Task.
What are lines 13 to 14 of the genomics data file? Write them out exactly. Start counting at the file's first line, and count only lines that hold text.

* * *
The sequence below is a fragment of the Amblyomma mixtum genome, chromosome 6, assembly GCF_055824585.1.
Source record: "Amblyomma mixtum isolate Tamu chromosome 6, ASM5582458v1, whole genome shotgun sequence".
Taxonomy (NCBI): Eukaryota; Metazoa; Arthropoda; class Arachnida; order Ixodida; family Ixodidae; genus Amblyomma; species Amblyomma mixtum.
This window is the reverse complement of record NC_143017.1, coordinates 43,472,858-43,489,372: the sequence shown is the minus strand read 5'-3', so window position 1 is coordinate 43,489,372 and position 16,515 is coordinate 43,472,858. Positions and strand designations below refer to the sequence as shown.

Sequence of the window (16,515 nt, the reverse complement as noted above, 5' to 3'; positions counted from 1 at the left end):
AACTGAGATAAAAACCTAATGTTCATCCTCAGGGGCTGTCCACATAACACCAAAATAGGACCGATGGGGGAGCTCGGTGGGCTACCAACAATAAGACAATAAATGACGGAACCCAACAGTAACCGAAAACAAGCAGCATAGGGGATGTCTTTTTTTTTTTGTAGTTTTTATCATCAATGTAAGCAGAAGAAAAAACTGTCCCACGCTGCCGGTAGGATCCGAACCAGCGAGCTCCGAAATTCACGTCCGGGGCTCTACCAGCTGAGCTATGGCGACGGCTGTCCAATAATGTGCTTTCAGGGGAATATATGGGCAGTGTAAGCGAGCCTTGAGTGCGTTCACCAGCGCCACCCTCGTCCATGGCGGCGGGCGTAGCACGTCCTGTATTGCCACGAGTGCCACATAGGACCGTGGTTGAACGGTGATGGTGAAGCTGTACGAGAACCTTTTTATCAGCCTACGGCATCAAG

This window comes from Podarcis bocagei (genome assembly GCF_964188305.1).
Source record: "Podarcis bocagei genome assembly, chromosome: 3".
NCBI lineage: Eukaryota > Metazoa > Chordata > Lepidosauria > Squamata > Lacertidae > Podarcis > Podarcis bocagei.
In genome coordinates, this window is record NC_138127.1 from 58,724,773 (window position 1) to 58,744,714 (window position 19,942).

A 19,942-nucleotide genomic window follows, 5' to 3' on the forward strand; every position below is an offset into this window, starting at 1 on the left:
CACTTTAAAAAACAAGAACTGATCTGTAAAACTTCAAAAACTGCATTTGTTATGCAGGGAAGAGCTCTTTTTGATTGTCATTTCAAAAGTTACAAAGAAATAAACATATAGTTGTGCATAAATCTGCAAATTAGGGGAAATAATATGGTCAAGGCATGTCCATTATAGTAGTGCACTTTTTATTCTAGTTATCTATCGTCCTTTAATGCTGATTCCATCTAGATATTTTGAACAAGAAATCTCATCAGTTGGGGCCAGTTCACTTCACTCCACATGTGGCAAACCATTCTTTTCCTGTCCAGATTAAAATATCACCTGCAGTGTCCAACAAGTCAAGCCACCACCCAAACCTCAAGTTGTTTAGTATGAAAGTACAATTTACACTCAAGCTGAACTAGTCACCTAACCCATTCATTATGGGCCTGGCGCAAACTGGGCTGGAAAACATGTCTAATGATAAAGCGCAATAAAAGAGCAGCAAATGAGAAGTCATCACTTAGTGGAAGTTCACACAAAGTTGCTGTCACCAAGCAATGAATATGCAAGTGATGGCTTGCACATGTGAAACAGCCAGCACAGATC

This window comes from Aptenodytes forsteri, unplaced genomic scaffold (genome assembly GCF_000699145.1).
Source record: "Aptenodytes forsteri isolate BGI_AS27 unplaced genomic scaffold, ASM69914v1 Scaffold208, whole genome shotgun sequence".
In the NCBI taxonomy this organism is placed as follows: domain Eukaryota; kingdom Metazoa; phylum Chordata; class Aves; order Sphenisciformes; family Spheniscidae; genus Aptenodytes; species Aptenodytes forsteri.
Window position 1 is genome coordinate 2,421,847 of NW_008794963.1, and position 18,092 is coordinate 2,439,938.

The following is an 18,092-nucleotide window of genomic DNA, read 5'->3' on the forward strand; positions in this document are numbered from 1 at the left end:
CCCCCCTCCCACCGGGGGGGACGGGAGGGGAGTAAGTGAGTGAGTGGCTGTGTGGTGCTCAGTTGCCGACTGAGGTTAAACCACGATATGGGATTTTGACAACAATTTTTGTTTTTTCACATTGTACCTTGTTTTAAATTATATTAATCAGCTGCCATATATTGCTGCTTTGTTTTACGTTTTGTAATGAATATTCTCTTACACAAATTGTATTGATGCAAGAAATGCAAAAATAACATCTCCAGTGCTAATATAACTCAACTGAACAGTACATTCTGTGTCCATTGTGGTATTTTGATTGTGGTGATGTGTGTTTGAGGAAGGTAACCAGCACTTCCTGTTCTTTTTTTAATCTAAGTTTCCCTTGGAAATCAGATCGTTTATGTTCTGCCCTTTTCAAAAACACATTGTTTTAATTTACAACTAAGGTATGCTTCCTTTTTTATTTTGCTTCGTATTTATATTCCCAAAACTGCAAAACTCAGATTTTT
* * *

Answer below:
This window comes from Aptenodytes forsteri, unplaced genomic scaffold (genome assembly GCF_000699145.1).
Source record: "Aptenodytes forsteri isolate BGI_AS27 unplaced genomic scaffold, ASM69914v1 Scaffold208, whole genome shotgun sequence".